Earle G. Labor

Jack London: An American Life

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Jack London: An American Life Summary

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Jack London: An American Life is a 1974 biography of the turn-of-the-century American author Jack London, by London scholar and curator of the Jack London Museum in Shreveport, Louisiana, Earle G. Labor. London, best known for novels including The Call of the Wild and White Fang, lead an adventurous life. One of the first American writers to earn fame and fortune with his pen, London started from humble beginnings and remained a lifelong socialist and advocate for workers’ rights. Labor explores this tension, placing London’s writing into the context of his life.

London was born in San Francisco in 1876. His mother, Flora Wellman, was a piano teacher and spiritualist. She became pregnant by William Chaney, a womanizing astrologist, who demanded that she seek an abortion. Instead, Flora attempted suicide. She and her unborn baby survived, but upon London’s birth, he was given in care to Virginia Prentiss, a former slave. Later, Flora married John London, a disabled Civil War veteran, and sent for Jack to live with the family.

By the age of thirteen, London was working twelve-hour days at a cannery. He borrowed money from Virginia Prentiss to establish himself as an oyster pirate, stealing shellfish in San Francisco Bay. At sixteen, he joined the Fish Patrol, chasing and catching other oyster pirates. When he was seventeen, he traveled to Siberia as a cabin boy on a seal-hunting expedition. Back in Oakland, he worked in a bowling alley.

He enrolled at the University of California, Berkeley. At the age of twenty-one, while still a student, he read the newspaper account of his mother’s attempted suicide and wrote to William Chaney. Chaney wrote back that he could not be London’s father because he was impotent. He also accused Clara of lying about his attempting to force her to abort London.

Devastated, London dropped out of college and joined the Klondike gold rush. More adventures followed: he rode the rails and marched with Coxey’s army of the unemployed.

Labor paints a portrait of the West Coast as a wild place, rife with corruption and firmly under the thumb of the Southern Pacific Railway. London’s early life was surrounded by injustice and cruelty.

To escape manual labor, London began to write, turning his experiences into adventure stories. He began to sell stories to national magazines, including The Atlantic Monthly, and a career took shape.

By his mid-thirties, London had published most of the work for which he became famous, including The Sea-Wolf, The Call of the Wild, Martin Eden, and The People of the Abyss, a work of socialist non-fiction. He wrote a thousand words every day after breakfast and published in hundreds of different magazines. Alongside his successful novels and some stories that are still read today, he wrote a great deal of relatively lightweight journalism and workmanlike short stories. His non-fiction writing about working-class life played an important role in the development of New Journalism and the work of George Orwell, among others.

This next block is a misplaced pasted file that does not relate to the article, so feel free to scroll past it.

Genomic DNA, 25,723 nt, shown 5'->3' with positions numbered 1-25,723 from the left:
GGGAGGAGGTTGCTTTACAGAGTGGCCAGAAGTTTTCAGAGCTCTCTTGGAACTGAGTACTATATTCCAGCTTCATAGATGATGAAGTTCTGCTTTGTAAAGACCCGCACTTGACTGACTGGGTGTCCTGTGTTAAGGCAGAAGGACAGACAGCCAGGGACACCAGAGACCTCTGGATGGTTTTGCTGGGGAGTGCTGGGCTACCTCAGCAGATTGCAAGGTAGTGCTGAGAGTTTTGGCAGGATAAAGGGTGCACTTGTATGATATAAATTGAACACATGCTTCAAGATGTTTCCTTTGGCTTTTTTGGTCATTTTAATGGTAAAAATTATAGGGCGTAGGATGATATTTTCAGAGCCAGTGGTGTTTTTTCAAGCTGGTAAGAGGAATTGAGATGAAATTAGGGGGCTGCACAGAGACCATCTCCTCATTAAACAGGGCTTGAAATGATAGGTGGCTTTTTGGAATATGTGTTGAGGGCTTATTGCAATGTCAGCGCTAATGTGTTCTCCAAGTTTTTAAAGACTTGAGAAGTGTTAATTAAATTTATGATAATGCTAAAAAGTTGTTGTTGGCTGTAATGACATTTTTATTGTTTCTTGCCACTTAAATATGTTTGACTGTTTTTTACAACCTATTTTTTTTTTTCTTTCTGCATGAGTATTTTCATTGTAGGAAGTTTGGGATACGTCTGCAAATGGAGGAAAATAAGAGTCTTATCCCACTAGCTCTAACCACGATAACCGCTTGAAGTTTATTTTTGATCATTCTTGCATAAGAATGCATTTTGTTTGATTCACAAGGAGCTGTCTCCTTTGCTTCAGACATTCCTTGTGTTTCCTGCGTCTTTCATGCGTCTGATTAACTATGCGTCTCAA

Nevertheless, London was always on the verge of bankruptcy. He borrowed money and ran out on the debts, borrowed from his publisher against future earnings, supporting his family but still insisting on buying rounds in every bar.

Labor notes the contradiction in London’s life. He always saw himself as poor, even portraying his origins as humbler than they were, and he made himself poor by reckless financial decisions. Nevertheless, at the same time, he fought hard to succeed, making an astonishing amount of money in a not very lucrative profession. London was simultaneously a socialist and a poster boy for American capitalism, just as he had once been both oyster pirate and Fish Patrolman.

His relationships with women displayed similar contradictions, and Labor notes that London seemed to feel a connection himself, often conflating his drive to financial success with prostitution: “If I am left naked and hungry tomorrow,” he wrote to one ex-girlfriend, “I will go naked and hungry; if I were a woman I would prostitute myself to all men but that I would succeed — in short, I will.”

London was promiscuous and an adulterer, but he enjoyed a lasting and idiosyncratic relationship with his second wife, Charmian Kittredge. He took Charmian on a life-endangering voyage and to watch boxing matches (from which women were then barred—London exerted his celebrity status to earn his wife an exception). He and Charmian called each other “mate,” and London’s mother once saw the couple boxing: Charmian unleashed a flurry of punches with London pinned against the door, “so ferociously that the redwood panel was cracked.”

London and Charmian had adventures at home, too: they were awakened by the San Francisco earthquake of 1906 and wandered through the devastated city. London spent two years designing his dream ranch home in the Sonoma Valley only for it to burn down overnight.

In later life, London neglected his health, eating two mallards a day. He died of uremia (Labor debunks the myth that he died of a morphine overdose). The book includes a critical bibliography, considering London’s oeuvre from a range of critical angles.